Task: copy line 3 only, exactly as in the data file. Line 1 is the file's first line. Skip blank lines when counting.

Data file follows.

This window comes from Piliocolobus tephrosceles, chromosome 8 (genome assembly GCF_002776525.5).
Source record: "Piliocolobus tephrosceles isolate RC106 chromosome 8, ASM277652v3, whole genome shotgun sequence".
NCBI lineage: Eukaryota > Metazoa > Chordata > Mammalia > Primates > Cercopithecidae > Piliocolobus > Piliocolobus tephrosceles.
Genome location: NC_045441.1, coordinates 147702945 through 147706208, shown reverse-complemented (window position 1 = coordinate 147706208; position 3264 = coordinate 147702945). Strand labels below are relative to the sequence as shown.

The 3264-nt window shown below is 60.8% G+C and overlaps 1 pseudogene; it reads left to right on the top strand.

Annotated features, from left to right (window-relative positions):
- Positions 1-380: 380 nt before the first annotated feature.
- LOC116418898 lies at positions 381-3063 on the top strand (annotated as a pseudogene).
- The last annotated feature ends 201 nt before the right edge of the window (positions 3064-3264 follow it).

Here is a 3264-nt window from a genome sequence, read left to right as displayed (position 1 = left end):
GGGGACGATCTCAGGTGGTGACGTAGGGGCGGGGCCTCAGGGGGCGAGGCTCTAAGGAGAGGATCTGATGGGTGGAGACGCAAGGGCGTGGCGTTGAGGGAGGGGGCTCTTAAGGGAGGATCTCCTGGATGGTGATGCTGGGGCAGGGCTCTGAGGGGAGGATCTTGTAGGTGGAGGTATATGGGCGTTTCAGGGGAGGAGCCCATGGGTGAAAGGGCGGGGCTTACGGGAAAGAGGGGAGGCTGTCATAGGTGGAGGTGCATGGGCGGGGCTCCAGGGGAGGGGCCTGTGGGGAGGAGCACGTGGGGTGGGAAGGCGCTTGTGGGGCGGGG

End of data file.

NCBI lineage: Eukaryota > Metazoa > Chordata > Mammalia > Primates > Cercopithecidae > Piliocolobus > Piliocolobus tephrosceles.